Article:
What and Why of Mathematics

By Xah Lee. Date:

Dear Richard Gabriel and friends,

Richard Gabriel wrote:

There is much to criticize in the patterns, XP, and mathematical [sic] computer science communities. Let's say we all agree with your argument that all but the mathematical approaches have proven inept. Why would the mathematical approach work better? Or are you simply suggesting we give them a try too?

When subjects are well understood, it is called mathematics. In trying to understand anything, mathematical is the only way. There are many aspects to the question “What is Mathematics”. One practical view is that Mathematics is a form of extreme scientific rationalism. It is with this stance, we should approach to software engineering and everyday questions.

What people usually mean by math or mathematical, are things that are already very well understood, having lots of theorems and various formal foundations, especially in the form of symbols on paper. For example, numbers and equations and geometric figures and measures; the average people will take as mathematics. In general, unless you have had some familiarity with abstract algebra or topology, it is hopeless for laity to understand in any slight sense what modern mathematics is about, less to ponder about “what is mathematics”. From a more advanced point of view, mathematics are simply concepts. Concepts so abstract (and advanced and difficult) that one has to get years of training just to be able to imagine it. For example, there are great many math concepts that i cannot grasp. (For example, what's a bundle? what's projective geometry in higher dimensions? what's a lattice? what's a rational curve? …) Same applies to any accomplished mathematician. Much for lack of time to study them all, also for extreme lack of material and people who know them. In contrast, software patterns and OOP mantra and eXtreme Programing every idiot can love and embrace and sing, just like solutions for weight-loss abound, none of which focus on less eating and more exercise.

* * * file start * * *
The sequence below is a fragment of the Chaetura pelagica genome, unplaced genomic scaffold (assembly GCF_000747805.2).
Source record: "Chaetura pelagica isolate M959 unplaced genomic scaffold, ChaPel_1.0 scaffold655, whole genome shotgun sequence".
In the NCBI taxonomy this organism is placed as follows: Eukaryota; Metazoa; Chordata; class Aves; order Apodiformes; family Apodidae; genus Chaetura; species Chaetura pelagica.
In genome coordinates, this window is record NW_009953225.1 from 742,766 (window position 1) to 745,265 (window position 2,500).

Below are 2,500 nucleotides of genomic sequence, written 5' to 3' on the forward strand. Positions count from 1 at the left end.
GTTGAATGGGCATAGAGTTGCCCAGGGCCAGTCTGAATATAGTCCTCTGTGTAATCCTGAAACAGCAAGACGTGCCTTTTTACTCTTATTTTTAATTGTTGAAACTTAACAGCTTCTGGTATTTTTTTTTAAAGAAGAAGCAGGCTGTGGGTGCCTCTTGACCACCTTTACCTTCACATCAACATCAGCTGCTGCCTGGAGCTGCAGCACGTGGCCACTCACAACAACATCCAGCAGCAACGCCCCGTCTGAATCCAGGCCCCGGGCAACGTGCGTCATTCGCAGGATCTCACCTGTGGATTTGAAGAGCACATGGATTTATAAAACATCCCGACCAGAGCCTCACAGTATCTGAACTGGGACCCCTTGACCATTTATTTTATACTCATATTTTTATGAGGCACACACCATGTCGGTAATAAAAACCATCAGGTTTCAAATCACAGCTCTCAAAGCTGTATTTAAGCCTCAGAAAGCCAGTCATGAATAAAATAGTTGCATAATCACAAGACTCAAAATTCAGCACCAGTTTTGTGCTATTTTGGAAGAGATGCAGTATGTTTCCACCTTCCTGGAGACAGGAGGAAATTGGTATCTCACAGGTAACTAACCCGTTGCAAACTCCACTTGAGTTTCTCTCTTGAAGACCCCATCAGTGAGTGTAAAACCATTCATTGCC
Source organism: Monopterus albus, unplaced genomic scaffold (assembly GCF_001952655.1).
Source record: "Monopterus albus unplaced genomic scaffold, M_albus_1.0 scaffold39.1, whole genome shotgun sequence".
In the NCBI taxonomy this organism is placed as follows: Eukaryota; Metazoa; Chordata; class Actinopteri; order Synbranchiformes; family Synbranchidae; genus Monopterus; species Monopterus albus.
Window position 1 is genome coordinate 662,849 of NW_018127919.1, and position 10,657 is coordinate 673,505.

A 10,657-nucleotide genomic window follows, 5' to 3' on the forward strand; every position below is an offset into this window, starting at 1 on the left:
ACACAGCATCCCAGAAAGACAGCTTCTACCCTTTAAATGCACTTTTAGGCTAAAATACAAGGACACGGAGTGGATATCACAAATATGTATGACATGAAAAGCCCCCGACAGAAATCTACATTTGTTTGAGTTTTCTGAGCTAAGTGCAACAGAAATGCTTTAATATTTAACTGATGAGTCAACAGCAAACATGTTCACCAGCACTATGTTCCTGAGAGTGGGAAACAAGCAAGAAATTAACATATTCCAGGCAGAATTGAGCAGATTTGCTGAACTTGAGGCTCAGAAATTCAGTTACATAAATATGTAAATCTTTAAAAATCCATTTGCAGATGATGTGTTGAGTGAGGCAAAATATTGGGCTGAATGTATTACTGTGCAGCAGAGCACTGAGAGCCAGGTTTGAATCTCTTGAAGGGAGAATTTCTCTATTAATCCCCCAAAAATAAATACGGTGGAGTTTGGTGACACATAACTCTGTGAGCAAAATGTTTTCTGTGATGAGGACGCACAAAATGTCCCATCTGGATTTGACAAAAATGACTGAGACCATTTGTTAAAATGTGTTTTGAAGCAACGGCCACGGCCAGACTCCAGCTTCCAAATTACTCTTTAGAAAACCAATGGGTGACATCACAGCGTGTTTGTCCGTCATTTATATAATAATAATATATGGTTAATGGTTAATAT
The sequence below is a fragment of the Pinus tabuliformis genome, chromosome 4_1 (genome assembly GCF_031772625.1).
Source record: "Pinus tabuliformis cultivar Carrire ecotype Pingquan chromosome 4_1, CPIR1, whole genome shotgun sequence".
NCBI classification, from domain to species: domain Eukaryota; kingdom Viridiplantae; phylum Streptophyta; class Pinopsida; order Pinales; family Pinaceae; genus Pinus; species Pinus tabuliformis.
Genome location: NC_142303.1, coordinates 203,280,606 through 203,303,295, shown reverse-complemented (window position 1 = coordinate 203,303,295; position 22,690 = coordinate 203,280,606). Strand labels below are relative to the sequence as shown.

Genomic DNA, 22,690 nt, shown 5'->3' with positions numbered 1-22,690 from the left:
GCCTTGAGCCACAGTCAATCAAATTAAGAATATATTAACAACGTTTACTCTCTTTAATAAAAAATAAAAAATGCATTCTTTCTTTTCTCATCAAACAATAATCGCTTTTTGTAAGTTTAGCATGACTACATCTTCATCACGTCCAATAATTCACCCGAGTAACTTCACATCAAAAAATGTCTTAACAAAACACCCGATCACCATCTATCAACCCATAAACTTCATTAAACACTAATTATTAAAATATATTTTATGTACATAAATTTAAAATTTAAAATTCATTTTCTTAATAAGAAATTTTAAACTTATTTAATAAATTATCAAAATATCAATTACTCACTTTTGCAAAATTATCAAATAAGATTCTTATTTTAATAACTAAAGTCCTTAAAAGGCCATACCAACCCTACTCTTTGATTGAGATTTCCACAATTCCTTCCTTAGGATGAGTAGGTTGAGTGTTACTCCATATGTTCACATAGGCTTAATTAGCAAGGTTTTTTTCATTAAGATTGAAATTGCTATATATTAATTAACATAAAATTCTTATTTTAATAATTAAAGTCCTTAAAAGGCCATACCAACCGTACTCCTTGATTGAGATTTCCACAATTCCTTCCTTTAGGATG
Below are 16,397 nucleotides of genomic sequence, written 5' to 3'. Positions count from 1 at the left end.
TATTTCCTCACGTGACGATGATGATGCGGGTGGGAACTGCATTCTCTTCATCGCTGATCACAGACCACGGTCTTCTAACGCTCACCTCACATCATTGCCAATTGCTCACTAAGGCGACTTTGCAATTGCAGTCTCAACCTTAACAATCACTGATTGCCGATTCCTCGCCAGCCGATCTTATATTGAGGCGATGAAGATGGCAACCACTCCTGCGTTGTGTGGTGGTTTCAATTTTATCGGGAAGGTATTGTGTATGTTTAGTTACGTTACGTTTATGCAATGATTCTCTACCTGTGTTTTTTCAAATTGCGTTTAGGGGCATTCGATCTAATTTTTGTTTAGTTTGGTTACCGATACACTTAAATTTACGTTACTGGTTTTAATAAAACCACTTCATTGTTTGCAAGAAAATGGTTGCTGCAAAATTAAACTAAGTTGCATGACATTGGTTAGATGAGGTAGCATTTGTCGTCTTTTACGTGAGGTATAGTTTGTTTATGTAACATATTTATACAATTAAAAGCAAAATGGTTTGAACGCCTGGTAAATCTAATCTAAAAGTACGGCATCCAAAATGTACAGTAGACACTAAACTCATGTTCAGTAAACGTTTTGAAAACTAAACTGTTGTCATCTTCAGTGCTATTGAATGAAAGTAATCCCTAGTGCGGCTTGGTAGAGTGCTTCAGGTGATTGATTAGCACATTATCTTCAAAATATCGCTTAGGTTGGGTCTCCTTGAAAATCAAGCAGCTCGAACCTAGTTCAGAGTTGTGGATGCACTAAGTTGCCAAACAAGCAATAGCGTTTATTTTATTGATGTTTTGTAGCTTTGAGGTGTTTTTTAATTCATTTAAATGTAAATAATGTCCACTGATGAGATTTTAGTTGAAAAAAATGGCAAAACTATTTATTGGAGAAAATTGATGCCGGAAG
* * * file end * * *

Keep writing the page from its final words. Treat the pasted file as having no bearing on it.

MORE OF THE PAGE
300 years ago mathematicians have the faintest idea what numbers are. Today, there are still a lot unanswered questions about the nature of numbers, but the difference of today's understanding and 300 years ago is like the difference of knowing a language versus its alphabets. As near as 300 years ago, there are quite a lot math practitioners who made significant contributions to mathematics, yet who speaks of magic and God and voodoo as explanation of many aspects of numbers that are not understood. (examples: the nature of number 0, negative numbers, irrational numbers, complex numbers, infinity, transcendental numbers, transfinite numbers are all filled with mysticism and crap as near as 300 years ago, by as famous mathematicians as Euler, Pascal, Kepler, and others…. bogus fads are not limited to numbers, but much other math objects or concepts such as geometry, calculus etc.)

So, when we ask “why should we rely on mathematical methods in computer engineering?” It is like asking “why not fortune-tell and crystal-gaze and prance?”.


I have known quite many mathematicians in my life. The majority of them had their degrees in distant past. I have realized that they have absolutely no interest in mathematics, nor remember what is mathematics, if ever. Note that many of these have Ph Ds from Stanford and Berkeley. My formal indirect boss, who is a lady of respectable age and have a math ph D in perhaps topology, are so old-fashioned and un-scientific who even keep fortune cookie tickets as good-luck charm. I'm so not impressed with people who have math degrees. What i learned from my life experiences is that even mathematics is of austere rigor and respectability, a person who had math training can be just as a kook as the next utterly ignorant zombie in everyday subjects.

Having been working in Silicon Valley (Mountain View, CA) since about 1998, i'm so unimpressed with coders and programers and engineers too. I deem myself to be amateur a mathematician, and also lack in many basic knowledge in computer science. (never studied algorithms in any direct way, for example.) But i witness these multitudes of lesser learned around me, one sloppier than another, one confident than another, churning out crappy software one faster than another, living their happy lives unassuming. (it may be just that i haven't met many respectable engineers.)

There is one message i want to emphasize: Spread the idea that irresponsible software license is not acceptable. When the public demand responsible software and engineers responsible for their fckups, then all sorts of fads and crap in the computing industry will disappear.

2003-06